The Northern White Cedar (Thuja occidentalis) is quite rare but can be found natively in Ohio. The leaves are scale-like, indicative of a conifer, and occur in bunches that appear as flattened sprays.

Coefficient of conservatisim: 9

Northern White Cedar

Swamp Birch

The Swamp Birch (Betula alleghaniensis) is a pretty rare find. The leaves of this birch are particularly unique because of their small size in comparison to the fruits. This Swamp Birch in particular was the size of a shrub, the margins were serrate and the leaves appeared entire and somewhat alternate.

Coefficient of conservatism: 7

Swamp Birch

Shrubby Cinquefoil

The Shrubby Cinquefoil (Dasiphora fruticosa) had the highest recorded coefficient of conservatism of 10. Making it an extremely cool find so close to the boardwalk. It is the type of plant that could be mistaken for a common yellow buttercup or rose when in actuality it is quite rare and especially useful for enriching the soil by preventing erosion. Which is an important quality for a fen containing flowing water.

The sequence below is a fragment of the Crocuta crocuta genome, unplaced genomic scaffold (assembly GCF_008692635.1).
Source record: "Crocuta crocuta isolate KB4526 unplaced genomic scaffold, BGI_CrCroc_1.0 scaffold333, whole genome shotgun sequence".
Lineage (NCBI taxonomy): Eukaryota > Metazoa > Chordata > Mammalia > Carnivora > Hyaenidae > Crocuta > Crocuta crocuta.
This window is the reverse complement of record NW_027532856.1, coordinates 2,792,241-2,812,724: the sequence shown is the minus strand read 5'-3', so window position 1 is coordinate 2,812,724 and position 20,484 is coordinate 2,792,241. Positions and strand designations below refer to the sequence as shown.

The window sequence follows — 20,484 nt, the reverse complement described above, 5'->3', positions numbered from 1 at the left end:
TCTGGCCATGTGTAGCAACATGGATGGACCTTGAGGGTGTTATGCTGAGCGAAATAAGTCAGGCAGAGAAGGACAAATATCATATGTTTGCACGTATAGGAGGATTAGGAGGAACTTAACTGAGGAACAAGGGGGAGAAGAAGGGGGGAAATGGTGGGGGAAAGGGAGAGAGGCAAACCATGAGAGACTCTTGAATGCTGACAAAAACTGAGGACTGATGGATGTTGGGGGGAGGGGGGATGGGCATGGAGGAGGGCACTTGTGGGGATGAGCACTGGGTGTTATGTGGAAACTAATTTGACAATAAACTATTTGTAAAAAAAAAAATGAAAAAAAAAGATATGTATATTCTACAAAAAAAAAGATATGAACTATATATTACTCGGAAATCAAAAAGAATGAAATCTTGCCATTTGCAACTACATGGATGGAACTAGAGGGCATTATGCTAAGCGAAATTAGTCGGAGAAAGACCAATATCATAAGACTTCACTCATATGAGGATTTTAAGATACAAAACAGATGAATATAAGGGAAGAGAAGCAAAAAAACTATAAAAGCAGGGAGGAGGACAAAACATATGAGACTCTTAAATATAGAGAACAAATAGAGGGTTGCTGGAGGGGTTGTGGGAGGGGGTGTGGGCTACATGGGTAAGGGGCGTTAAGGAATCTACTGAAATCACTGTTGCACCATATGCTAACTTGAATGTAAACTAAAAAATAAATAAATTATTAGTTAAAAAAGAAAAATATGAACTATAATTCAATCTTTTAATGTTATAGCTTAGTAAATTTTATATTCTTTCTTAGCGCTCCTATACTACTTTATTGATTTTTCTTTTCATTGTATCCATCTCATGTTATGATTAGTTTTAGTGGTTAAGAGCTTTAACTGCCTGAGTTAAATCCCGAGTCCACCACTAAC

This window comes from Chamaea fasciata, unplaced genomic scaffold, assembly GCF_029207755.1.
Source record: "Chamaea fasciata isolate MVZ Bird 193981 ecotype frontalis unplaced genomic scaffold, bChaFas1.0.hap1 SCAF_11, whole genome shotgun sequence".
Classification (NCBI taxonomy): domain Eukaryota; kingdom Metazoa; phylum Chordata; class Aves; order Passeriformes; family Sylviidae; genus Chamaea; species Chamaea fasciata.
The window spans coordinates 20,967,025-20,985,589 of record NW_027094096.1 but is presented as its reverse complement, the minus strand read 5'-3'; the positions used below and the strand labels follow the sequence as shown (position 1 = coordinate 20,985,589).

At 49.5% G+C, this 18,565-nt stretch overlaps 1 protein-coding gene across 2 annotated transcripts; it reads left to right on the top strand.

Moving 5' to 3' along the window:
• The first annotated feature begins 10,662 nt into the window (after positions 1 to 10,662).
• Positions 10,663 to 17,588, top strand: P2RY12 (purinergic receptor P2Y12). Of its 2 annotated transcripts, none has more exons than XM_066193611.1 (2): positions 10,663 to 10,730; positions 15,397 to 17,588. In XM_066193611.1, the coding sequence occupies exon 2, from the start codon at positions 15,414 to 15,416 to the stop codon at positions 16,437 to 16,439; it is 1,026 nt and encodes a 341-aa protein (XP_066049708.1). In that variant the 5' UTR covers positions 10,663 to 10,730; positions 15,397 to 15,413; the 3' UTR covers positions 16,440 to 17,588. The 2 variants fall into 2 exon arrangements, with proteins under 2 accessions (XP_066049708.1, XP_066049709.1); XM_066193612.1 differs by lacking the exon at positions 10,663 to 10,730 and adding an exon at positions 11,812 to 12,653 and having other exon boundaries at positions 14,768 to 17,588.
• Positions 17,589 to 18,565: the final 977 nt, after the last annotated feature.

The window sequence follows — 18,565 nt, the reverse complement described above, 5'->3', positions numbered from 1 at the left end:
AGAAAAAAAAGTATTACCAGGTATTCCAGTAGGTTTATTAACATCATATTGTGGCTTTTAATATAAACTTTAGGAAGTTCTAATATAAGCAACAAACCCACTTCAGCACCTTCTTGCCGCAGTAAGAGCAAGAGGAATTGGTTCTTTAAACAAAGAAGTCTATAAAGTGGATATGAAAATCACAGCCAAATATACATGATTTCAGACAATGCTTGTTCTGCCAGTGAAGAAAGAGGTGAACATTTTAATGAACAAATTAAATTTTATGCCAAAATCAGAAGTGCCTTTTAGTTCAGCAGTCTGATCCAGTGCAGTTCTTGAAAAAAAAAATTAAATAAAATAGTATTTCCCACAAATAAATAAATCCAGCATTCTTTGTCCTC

Coefficient of conservatism: 10

Shrubby Cinquefoil

Black Ash

The Black Ash (Fraxinus nigra) is distinct from other ashes because its leaves are NOT stalked. Leaflets are in bunches of approximately 9 and are serrated. The twigs are rather smooth and dull in comparison to other species of the Fraxinus genus. The leaves like other ash trees are pinnately compound in opposite arrangement. Many Black Ashes that were seen at Cedar Bog were much taller than the Green Ashes present.

Black Ash

Green Ash